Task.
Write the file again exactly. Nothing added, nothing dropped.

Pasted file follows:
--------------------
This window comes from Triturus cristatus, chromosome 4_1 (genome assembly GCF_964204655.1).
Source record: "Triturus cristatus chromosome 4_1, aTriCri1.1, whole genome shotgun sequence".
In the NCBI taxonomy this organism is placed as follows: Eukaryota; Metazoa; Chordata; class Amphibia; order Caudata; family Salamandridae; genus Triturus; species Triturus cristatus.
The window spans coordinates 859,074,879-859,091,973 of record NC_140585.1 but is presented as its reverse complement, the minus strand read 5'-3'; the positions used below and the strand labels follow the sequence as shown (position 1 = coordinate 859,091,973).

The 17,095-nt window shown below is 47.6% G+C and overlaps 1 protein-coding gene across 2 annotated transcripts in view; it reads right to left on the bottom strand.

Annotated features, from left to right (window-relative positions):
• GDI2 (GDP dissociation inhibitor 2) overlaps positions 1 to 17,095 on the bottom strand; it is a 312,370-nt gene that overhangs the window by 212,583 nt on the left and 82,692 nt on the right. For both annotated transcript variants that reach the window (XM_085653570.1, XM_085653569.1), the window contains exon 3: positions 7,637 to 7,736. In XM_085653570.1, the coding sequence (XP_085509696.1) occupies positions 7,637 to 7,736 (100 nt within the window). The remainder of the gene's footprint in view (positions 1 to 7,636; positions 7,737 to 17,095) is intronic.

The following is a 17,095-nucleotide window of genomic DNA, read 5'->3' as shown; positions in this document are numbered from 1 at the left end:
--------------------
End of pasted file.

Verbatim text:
This window comes from Triturus cristatus, chromosome 4_1 (genome assembly GCF_964204655.1).
Source record: "Triturus cristatus chromosome 4_1, aTriCri1.1, whole genome shotgun sequence".
In the NCBI taxonomy this organism is placed as follows: Eukaryota; Metazoa; Chordata; class Amphibia; order Caudata; family Salamandridae; genus Triturus; species Triturus cristatus.
The window spans coordinates 859,074,879-859,091,973 of record NC_140585.1 but is presented as its reverse complement, the minus strand read 5'-3'; the positions used below and the strand labels follow the sequence as shown (position 1 = coordinate 859,091,973).

The 17,095-nt window shown below is 47.6% G+C and overlaps 1 protein-coding gene across 2 annotated transcripts in view; it reads right to left on the bottom strand.

Annotated features, from left to right (window-relative positions):
• GDI2 (GDP dissociation inhibitor 2) overlaps positions 1 to 17,095 on the bottom strand; it is a 312,370-nt gene that overhangs the window by 212,583 nt on the left and 82,692 nt on the right. For both annotated transcript variants that reach the window (XM_085653570.1, XM_085653569.1), the window contains exon 3: positions 7,637 to 7,736. In XM_085653570.1, the coding sequence (XP_085509696.1) occupies positions 7,637 to 7,736 (100 nt within the window). The remainder of the gene's footprint in view (positions 1 to 7,636; positions 7,737 to 17,095) is intronic.

The following is a 17,095-nucleotide window of genomic DNA, read 5'->3' as shown; positions in this document are numbered from 1 at the left end: